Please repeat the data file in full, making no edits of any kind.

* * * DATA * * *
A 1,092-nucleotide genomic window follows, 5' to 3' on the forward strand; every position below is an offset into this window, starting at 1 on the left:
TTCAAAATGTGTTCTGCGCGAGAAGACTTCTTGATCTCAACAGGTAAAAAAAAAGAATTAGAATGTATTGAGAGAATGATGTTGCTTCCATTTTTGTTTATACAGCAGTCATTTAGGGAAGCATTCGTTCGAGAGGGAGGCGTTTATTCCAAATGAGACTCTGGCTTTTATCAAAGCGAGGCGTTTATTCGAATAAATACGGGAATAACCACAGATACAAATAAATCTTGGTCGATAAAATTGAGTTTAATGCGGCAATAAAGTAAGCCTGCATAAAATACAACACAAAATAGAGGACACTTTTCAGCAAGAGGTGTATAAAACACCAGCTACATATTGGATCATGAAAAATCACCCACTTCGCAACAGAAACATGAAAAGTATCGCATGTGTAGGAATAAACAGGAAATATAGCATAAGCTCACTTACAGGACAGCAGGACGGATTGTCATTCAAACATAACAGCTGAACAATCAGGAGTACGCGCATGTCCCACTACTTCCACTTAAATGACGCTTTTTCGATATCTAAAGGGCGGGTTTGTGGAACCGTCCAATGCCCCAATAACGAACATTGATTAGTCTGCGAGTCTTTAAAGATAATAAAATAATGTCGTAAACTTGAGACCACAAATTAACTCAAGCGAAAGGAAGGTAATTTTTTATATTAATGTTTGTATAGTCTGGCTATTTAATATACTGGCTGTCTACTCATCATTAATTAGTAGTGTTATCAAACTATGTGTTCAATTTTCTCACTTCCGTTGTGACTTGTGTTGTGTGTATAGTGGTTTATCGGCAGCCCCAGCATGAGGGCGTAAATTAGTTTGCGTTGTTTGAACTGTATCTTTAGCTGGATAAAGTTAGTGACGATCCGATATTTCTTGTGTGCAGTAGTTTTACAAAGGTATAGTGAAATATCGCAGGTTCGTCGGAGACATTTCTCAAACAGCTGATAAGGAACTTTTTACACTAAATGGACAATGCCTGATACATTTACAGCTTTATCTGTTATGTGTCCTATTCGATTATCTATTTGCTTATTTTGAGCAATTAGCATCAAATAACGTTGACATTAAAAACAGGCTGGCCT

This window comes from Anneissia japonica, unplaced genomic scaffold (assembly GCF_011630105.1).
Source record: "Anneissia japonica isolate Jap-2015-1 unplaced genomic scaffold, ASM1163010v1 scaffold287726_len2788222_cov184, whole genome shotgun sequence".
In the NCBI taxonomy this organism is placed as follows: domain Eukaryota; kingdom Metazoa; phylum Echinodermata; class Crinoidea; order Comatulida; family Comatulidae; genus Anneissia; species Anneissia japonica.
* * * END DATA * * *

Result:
A 1,092-nucleotide genomic window follows, 5' to 3' on the forward strand; every position below is an offset into this window, starting at 1 on the left:
TTCAAAATGTGTTCTGCGCGAGAAGACTTCTTGATCTCAACAGGTAAAAAAAAAGAATTAGAATGTATTGAGAGAATGATGTTGCTTCCATTTTTGTTTATACAGCAGTCATTTAGGGAAGCATTCGTTCGAGAGGGAGGCGTTTATTCCAAATGAGACTCTGGCTTTTATCAAAGCGAGGCGTTTATTCGAATAAATACGGGAATAACCACAGATACAAATAAATCTTGGTCGATAAAATTGAGTTTAATGCGGCAATAAAGTAAGCCTGCATAAAATACAACACAAAATAGAGGACACTTTTCAGCAAGAGGTGTATAAAACACCAGCTACATATTGGATCATGAAAAATCACCCACTTCGCAACAGAAACATGAAAAGTATCGCATGTGTAGGAATAAACAGGAAATATAGCATAAGCTCACTTACAGGACAGCAGGACGGATTGTCATTCAAACATAACAGCTGAACAATCAGGAGTACGCGCATGTCCCACTACTTCCACTTAAATGACGCTTTTTCGATATCTAAAGGGCGGGTTTGTGGAACCGTCCAATGCCCCAATAACGAACATTGATTAGTCTGCGAGTCTTTAAAGATAATAAAATAATGTCGTAAACTTGAGACCACAAATTAACTCAAGCGAAAGGAAGGTAATTTTTTATATTAATGTTTGTATAGTCTGGCTATTTAATATACTGGCTGTCTACTCATCATTAATTAGTAGTGTTATCAAACTATGTGTTCAATTTTCTCACTTCCGTTGTGACTTGTGTTGTGTGTATAGTGGTTTATCGGCAGCCCCAGCATGAGGGCGTAAATTAGTTTGCGTTGTTTGAACTGTATCTTTAGCTGGATAAAGTTAGTGACGATCCGATATTTCTTGTGTGCAGTAGTTTTACAAAGGTATAGTGAAATATCGCAGGTTCGTCGGAGACATTTCTCAAACAGCTGATAAGGAACTTTTTACACTAAATGGACAATGCCTGATACATTTACAGCTTTATCTGTTATGTGTCCTATTCGATTATCTATTTGCTTATTTTGAGCAATTAGCATCAAATAACGTTGACATTAAAAACAGGCTGGCCT

This window comes from Anneissia japonica, unplaced genomic scaffold (assembly GCF_011630105.1).
Source record: "Anneissia japonica isolate Jap-2015-1 unplaced genomic scaffold, ASM1163010v1 scaffold287726_len2788222_cov184, whole genome shotgun sequence".
In the NCBI taxonomy this organism is placed as follows: domain Eukaryota; kingdom Metazoa; phylum Echinodermata; class Crinoidea; order Comatulida; family Comatulidae; genus Anneissia; species Anneissia japonica.